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Records show scope of Boy Scouts sex abuse allegations on LI

Across New York State, 5,178 sex abuse claims

Across New York State, 5,178 sex abuse claims have been filed against the Boy Scouts of America, its local councils, and sponsoring organizations Credit: AP/Christopher Millette

More than 350 allegations of child sex abuse have been filed against the Suffolk and Nassau county councils of the Boy Scouts of America, according to court filings released last week as part of the Scouts' proposed bankruptcy plan.

The records quantify, for the first time, the breadth and scope of the alleged abuse of boys by Scout leaders and volunteers on Long Island and across the state. The allegations stretch as far back as the turn of the 20th century, with the first claim dating from 1905.

The Tort Claimants Committee, the bankruptcy panel charged with representing the interests of abuse survivors, reported 185 claims of sex abuse have been filed against the Medford-based Suffolk County Council and 175 claims were made against the Theodore Roosevelt Council, one of the nation's oldest Boy Scouts organizations, based in Massapequa.

Across the state, 5,178 claims have been filed against the Boy Scouts of America, its local councils and sponsoring organizations — a number legal experts believe is low because many victims have died or declined to come forward with their allegations.

The claims going back decades were made possible when New York's Child Victims Act opened a window for lawsuits from child sexual abuse victims that were previously barred by the statute of limitations.

"It's a breathtaking number of abuse victims on Long Island, but when you step back and look at the Boy Scout bankruptcy nationally there are close to 85,000 claims," said Michael Pfau of Pfau Cochran Vertetis Amala PLLC, which represents 1,000 men, including 17 from Long Island, who allege they were abused by Scout leaders and volunteers. "That is a shocking number … To have almost 400 abuse survivors file claims [on Long Island] is a testament to how horrible the problem was."

In a statement, the Boy Scouts of America declined to comment on the Long Island allegations but said the proportion of abuse claims correlates with areas that have higher concentrations of Scout programs.

"The number of claims related to historical instances of abuse filed in our Chapter 11 case is heartbreaking, and we steadfastly believe that one instance of abuse is too many," the statement said. "The Boy Scouts of America is committed to fulfilling our social and moral responsibility to equitably compensate victims who suffered abuse during their time in Scouting, while also ensuring that we carry out our mission to serve youth, families and local communities for years to come."

The statement said the "vast majority" of abuse claims predate their "Youth Protection" program that was put in place to safeguard Scouts. The program was originally put in place in the 1980s, before receiving updates in 2003, 2008 and then again in 2018.

The protection measures include criminal background checks and training for adult leaders and staff, mandatory reporting of allegations of abuse to law enforcement and banning adults from one-on-one interactions with children.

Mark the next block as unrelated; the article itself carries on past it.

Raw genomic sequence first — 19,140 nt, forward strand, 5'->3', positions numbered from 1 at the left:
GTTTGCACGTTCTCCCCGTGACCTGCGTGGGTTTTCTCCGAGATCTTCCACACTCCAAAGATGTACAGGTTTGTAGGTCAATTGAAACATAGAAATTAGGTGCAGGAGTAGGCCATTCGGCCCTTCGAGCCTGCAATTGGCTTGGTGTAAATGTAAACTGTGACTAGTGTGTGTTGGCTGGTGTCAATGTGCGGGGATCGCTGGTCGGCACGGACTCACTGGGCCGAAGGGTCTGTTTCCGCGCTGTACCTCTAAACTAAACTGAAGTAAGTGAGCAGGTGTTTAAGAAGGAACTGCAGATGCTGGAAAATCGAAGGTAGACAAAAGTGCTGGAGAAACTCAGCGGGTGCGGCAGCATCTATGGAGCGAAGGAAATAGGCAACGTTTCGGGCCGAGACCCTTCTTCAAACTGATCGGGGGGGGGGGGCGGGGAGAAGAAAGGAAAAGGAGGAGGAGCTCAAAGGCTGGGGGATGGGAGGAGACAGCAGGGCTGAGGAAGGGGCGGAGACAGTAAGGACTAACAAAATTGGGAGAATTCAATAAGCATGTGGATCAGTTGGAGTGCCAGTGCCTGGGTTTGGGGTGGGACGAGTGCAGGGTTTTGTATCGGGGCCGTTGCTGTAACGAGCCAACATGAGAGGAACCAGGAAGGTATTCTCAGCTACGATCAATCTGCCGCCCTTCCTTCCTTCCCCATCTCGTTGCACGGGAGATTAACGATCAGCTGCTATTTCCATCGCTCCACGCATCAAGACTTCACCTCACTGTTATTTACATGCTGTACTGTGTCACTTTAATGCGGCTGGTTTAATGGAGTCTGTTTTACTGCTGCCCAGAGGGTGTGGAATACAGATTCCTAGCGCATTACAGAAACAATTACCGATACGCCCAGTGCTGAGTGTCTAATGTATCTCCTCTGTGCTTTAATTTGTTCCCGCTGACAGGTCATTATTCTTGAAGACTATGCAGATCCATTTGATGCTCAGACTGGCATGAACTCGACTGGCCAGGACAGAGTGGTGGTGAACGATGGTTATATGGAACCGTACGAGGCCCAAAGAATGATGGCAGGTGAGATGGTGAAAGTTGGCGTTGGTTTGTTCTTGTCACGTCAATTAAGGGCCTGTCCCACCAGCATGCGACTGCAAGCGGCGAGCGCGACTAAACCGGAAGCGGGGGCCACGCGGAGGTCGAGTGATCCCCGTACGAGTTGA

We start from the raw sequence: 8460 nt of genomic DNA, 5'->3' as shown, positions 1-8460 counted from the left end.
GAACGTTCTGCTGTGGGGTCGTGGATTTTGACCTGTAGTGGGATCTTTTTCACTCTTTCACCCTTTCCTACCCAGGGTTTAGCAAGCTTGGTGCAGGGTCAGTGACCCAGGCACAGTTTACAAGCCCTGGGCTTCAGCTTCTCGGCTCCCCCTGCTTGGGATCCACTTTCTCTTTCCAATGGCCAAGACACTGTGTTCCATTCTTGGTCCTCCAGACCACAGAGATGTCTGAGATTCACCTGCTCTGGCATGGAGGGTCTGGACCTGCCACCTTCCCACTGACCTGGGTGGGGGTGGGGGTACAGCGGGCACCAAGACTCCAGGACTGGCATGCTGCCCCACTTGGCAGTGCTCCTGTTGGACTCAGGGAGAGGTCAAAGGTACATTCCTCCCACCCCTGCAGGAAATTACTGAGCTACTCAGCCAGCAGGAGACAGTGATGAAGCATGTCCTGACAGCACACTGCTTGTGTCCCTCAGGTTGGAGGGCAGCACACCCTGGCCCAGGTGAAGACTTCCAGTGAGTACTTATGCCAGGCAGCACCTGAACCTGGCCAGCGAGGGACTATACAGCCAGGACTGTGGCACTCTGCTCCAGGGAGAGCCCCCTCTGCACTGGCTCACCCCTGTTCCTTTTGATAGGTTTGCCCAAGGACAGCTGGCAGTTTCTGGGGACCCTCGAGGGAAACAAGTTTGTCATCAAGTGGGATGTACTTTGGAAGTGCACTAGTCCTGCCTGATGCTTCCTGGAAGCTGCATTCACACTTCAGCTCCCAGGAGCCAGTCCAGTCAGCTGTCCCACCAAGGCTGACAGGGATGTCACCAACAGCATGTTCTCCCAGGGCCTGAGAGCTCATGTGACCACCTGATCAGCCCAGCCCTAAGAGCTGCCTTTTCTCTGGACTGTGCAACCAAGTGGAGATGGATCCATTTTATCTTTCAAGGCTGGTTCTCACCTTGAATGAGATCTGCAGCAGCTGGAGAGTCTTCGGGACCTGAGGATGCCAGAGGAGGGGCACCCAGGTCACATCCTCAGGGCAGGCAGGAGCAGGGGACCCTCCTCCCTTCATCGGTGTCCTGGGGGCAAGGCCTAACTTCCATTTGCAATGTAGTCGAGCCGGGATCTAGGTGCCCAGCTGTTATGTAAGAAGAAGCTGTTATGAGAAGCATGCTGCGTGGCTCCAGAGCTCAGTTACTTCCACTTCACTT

The bankruptcy reorganization, submitted to a Delaware court last week, calls for 253 local councils to contribute a combined $300 million to a trust to help settle the sexual abuse claims. In exchange, the Scouts want the court to dismiss hundreds of pending lawsuits against the organization and its councils, and to grant them immunity from future suits.

The plan, which would allow for the continued operation of local troops and national adventure camps, did not stipulate which councils would contribute to the fund.

Pfau called the proposal "woefully inadequate," arguing it would pay victims an average of just over $6,000 — hardly enough, in most cases, to reimburse the cost of therapy.

"It’s unacceptable and it’s not realistic," Pfau said. "And it’s not going to happen."

Local councils in New York hold more than $80 million in assets, including $13.3 million by the Theodore Roosevelt Council and $1.3 million by the Suffolk Council, according to tax filings submitted as part of the bankruptcy reorganization, Pfau said.

To fund the trust, the BSA agreed to contribute its collection of Norman Rockwell paintings, to sell a warehouse in North Carolina, a Scouting University facility in Texas, rights to oil and gas interests on properties in 17 states and unrestricted cash above a $75 million minimum.

The Suffolk council announced this week it would sell its 14,400-square-foot headquarters in Medford to help fund the settlement.

"The building is the largest unrestricted asset we have and is debt-free," David Hunt, president of the council, said in a statement. "We are confident of our ability to secure replacement office space for council operations that will allow us to continue all our programs uninterrupted. The sale proceeds will hopefully allow us to meet the needs of the bankruptcy settlement."

The Texas-based Boy Scouts of America sought bankruptcy protection in February 2020 amid a wave of claims from former Scouts that they were molested decades ago by Scout leaders and adult volunteers.

The councils, which run day-to-day operations for local troops, are not listed as debtors in the bankruptcy and the Boy Scouts consider them legally separate entities even though they share insurance policies and are considered "related parties" in the bankruptcy case.

Before the bankruptcy filing, the BSA had been named in about 275 lawsuits and told insurers it was aware of another 1,400 claims. The number of lawsuits has more than tripled in the past year to roughly 860 cases in more than 110 state and federal courts.

With The Associated Press

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